by Sharon P Stanley
Deidre Carr, illustrator
Silver Tongue Press
Website: Little Dog does NOT want to be left at home with Mrs. Thistleberry while his person goes away. He escapes through the fence and begins a search for his person that will take him far from home. But the world is a big place for a little dog. A charming tale for anyone who has ever lost – or found – a dog.
Opening: “Once there was a little dog that lived with a pleasant person in a peasant house on a peasant street.”
The Little Dog in the Middle of the Road is a charming short story about a determined little dog who cannot stand being away from his person. “Mom” is going away for a few days and Little Dog is to stay in the backyard. To Little Dog, it does not matter how long she is gone, any amount of time is a long time. I love the illustration of Little Dog hanging his head. He’d just been told his person was leaving for a while. This one illustration shows us he will not be staying put, as told.
Another clue is the neighbor trusted to deliver meals to Little Dog. He knows this woman does not like little dogs. He will get his meals, but no companionship, no games, no throwing a ball, or playing chase. Just his meals. If his person never makes it home . . . Little Dog panics. He must find his person. This is an extreme case of separation anxiety.
Little Dog takes off to look for his person. He walks all day until his legs ached, yet he does not find her. He does wise up, just a bit too late. Little Dog realizes he should have stayed in the yard as told. Problem is he’s lost. So Little Dog sits down in the middle of the road. He is trying to let his person find him. She never drove by, but a girl a red truck did. She takes Little Dog home, feeds him, and gives him a comfortable bed where he falls fast asleep.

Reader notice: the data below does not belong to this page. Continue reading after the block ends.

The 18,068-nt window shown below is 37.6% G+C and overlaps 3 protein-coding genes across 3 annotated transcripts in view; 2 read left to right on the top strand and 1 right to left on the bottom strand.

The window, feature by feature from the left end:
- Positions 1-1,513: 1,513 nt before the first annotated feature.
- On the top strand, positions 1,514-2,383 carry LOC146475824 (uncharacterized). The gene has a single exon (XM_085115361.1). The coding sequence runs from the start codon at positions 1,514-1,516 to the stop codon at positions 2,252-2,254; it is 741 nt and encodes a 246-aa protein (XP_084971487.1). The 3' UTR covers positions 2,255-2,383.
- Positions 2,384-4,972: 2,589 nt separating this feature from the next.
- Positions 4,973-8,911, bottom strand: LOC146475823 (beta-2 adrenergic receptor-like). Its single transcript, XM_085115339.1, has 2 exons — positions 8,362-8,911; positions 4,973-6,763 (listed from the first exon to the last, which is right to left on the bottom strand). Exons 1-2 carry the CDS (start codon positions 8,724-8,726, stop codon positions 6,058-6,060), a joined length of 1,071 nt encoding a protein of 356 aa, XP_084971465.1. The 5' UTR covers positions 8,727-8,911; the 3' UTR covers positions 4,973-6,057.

The next day, the girl with the red truck tells Little Dog she must leave for a while. Little Dog is to stay in the garage until she returns. Little Dog once again panics, thinking he will never see his person and she will not be able to find him. Little Dog is in a new area and is lost with no idea which way to walk. Little Dog does the only thing he can think of that will work: he sits in the middle of the road. Little Dog is sure his person will drive down the road and find him.
The illustrations are nicely drawn. They also contain a surprise for adventurous readers. One item appears in each illustration. Can you find it? What is it? I thought it was a favorite dog toy. It’s not a toy. I do know this item represents the author’s own little dog. This “find it” treat is not the only small detail that shows the illustrator’s creativity. Check out the dog’s ears. The ears are the Little Dog’s most expressive feature. In one illustration the girl’s hand could be touching Little Dog’s ears, if he had not tilted his head away from the girl’s hand. Little Dog’s person is more important than a scratch behind the ears.
One thing I did not like, and I have seen in several other books, is an illustration repeated. The two images of Little Dog sitting in the middle of the road are identical. Sure, the situation is the same, but the scene is not. Maybe I am nitpicking, but I simply do not like repeated illustrations. Adding one other detail would have distinguished the two scenes.
In the end, Mom comes to get Little Dog. I am glad he got back home, but how did the girl know his person was coming to get him? I would have liked more of an ending and the story deserves a better ending. Kids will love the story of Little Dog and may not mind or notice the sudden ending. They will be overjoyed Little Dog is going home, to his own bed and with his own person. I must admit, I was happy for the cutie, too. The story of Little Dog is perfect for young children. It is short enough to fit their attention spans, has some repetitions they will soon recite, and Little Dog’s situation is relatable. The writing is good and well-timed. The Little Dog in the Middle of the Road makes a wonderful story time or bedtime story.
Deidre Carr, illustrator linkedin
Released November 3, 2013
Age 4 to 8
THE LITTLE DOG IN THE MIDDLE OF THE ROAD. Tex copyright © 2013 by Sharon P. Stanley. Illustrations copyright © 2013 by Deidre Carr. Reproduced by permission of the publisher, Silver Tongue Press.
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